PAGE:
But at the airport, they told me the flight was full. So basically I got penalized with a middle seat in a block of 5 for booking early.  This early bird did not get the worm!  Lesson learned:  if you want a window seat, always pick A.

I’m really surprised I didn’t learn that lesson on the 30/40 World Tour with all our flights, some booked 6 months in advance.  But perhaps our exotic locales don’t have the same kind of demand as DC to CA.

When I boarded the plane, it seemed like the situation might be okay.  In my center section of 5 seats, only 4 were occupied — a Chinese guy in the aisle seat, a big guy in the 2nd seat, me in the 4th seat, and a woman on the other aisle.  I had an empty seat next to me, but I didn’t assume it would be there for long.  At some point, the Chinese man on the aisle realized that he was in the wrong seat.  So he moved into the center seat on my left.  This prompted the big guy to move into the aisle.

Now I was sandwiched in a middle seat.  It was the worst possible configuration for me.  I didn’t understand why the Chinese guy didn’t move back into the other guy’s seat so that the center seat would be free.  That would have given us both an empty seat on one side.  But now the big guy, who originally had a middle seat, had an aisle AND a free seat next to him!  I got a raw deal.

I was even more irritated when the Chinese guy kept using my arm rest.  At one point, I erected a pillow barrier in retaliation, but he didn’t seem to notice.  The best scenario for my already unfortunate middle seat went to the worst scenario rather quickly.  I was doubly mad because I had been counting on my window seat.

During my stay in California, my credit card number was compromised and used in Chicago.  I’m still not sure which restaurant did that to me, but I have 2 in mind.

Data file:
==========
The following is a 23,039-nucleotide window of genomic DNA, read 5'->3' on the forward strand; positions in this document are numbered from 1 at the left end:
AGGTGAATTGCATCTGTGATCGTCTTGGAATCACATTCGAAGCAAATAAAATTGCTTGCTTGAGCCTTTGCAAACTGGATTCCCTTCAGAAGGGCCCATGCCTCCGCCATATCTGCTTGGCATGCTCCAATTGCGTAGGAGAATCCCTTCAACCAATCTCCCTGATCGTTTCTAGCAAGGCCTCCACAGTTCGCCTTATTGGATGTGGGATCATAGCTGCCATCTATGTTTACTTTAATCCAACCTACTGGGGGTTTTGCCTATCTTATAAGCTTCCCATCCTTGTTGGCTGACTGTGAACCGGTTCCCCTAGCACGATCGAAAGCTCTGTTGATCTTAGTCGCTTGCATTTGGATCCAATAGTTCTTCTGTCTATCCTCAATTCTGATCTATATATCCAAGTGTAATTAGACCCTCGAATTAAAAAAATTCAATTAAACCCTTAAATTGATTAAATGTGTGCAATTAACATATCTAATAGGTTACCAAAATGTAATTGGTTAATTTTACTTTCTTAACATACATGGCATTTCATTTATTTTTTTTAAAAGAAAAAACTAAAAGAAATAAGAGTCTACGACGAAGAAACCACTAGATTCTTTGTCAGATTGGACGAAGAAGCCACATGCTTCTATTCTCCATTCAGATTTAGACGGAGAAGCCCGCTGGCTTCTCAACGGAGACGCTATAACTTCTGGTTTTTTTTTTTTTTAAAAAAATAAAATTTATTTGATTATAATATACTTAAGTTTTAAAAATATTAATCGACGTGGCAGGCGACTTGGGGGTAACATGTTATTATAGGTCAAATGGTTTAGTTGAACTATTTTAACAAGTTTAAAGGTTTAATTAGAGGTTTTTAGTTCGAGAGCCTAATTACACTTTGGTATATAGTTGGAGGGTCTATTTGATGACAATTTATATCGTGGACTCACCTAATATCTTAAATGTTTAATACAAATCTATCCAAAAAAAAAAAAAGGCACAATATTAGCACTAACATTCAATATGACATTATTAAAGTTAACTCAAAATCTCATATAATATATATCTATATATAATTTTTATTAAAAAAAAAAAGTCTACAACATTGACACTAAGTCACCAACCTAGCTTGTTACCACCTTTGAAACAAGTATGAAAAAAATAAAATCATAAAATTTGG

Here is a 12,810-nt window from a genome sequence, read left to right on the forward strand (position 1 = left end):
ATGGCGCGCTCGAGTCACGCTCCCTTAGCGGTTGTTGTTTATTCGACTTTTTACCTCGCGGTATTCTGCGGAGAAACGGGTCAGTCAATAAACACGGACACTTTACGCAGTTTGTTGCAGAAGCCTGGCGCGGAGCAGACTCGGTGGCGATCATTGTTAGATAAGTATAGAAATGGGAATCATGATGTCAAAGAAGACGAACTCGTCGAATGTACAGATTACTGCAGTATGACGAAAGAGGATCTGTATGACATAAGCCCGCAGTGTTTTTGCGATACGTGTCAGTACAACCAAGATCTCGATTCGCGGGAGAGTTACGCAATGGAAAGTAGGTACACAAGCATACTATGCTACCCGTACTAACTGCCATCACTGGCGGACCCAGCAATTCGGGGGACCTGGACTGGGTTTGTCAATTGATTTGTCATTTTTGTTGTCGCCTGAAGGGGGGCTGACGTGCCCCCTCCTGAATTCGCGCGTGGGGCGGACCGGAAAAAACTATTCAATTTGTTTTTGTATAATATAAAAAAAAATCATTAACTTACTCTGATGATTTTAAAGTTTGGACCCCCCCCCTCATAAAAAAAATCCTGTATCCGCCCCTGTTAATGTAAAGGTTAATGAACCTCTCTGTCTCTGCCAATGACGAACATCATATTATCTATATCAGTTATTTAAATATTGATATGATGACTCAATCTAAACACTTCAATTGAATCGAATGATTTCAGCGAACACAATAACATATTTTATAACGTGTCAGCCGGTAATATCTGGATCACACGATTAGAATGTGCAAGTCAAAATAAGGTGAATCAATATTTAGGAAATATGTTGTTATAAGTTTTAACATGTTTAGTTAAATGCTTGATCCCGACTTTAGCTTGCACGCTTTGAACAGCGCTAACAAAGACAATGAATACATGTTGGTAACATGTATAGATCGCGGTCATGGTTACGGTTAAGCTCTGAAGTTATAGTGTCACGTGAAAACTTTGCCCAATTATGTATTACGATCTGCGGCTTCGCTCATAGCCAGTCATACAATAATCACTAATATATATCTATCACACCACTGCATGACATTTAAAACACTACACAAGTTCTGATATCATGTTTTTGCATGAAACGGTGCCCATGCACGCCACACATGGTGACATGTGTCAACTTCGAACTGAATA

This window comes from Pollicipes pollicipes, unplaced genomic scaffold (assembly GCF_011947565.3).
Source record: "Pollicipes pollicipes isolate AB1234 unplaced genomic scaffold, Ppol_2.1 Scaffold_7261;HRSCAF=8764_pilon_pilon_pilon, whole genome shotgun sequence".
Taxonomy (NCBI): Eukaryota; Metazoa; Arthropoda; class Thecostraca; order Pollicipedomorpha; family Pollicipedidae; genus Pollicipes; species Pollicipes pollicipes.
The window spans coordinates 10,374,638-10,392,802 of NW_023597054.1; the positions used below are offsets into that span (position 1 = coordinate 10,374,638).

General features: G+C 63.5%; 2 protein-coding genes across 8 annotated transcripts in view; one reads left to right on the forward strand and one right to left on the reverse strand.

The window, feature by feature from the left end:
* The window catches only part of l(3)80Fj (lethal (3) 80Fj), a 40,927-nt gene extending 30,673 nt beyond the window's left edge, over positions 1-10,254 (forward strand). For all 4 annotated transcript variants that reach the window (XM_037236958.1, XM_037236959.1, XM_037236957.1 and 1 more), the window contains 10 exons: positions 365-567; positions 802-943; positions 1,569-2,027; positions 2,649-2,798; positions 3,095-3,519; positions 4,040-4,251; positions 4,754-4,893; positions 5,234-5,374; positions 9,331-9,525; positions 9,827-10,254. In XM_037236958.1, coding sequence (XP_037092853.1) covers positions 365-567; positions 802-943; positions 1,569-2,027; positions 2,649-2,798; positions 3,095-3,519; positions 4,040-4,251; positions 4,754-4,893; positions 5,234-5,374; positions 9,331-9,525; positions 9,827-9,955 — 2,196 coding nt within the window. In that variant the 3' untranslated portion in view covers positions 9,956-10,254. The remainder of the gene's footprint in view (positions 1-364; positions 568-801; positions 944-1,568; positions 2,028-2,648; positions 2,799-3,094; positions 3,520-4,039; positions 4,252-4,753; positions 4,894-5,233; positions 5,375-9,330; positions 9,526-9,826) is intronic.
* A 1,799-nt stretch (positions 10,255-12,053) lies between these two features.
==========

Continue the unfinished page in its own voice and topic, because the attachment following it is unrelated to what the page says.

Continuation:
On the way home, my return flight was delayed over 2 hours due to fog.  Since I knew about the delay, I went to the airport late. But I was worried the entire time that they might reduce the delay and I would miss my flight.  I was also concerned about making my connecting flight after the delayed flight.  If it had been on time, I surely would have missed it.  But fortunately, it was also delayed.

My final flight was delayed so much that they changed the gate 3 times!  After a while it got a bit comical watching a full flight of people migrate from one gate to another.  The last 2 gates were actually in a different terminal, so that was a long hike.  I wonder if anyone missed the flight because of the gate changes.

I finally arrived back in DC at 1:30 AM.  Even though I had a carry-on sized bag, I had to check it since there was no overhead space left.  So I had to wait for my suitcase, and then head home to catch a few hours of sleep before teaching my morning class.

The C Restaurant (Intercontinental Hotel)

Enjoying sun and cocktails at the Intercontinental Hotel along Cannery Row in Monterey. I’m pretty sure this restaurant was not the one that compromised my credit card.

After reading this post, you’re probably thinking that I had a horrible trip filled with uncomfortable flights, credit card fraud, and flight delays.  But actually, the trip was amazing!  Monterey is beautiful, and I soaked up the sun every day with my friend.  How’s that for half full thinking?

Next time you book a flight, remember the moral of my story and pick A for a window seat.  I’m not sure what to tell those of you who like aisle seats…perhaps, just good luck!

  • Have you ever booked a specific seat on a flight and later found that the seat configuration changed?  How did you react?
  • Has your credit card been compromised?  Did you or the credit card company discover it first?
  • Have you ever had a flight delay change back to an earlier departure time?
Ms. HalfEmpty is a 30-something introverted realist, perhaps a pessimist. But she’s trying to see the world half full on halfempty4now.com, which she started in February 2011. Her worldview may not be all bad, as it probably helps keep her husband, Mr. HalfFull, grounded and out of trouble!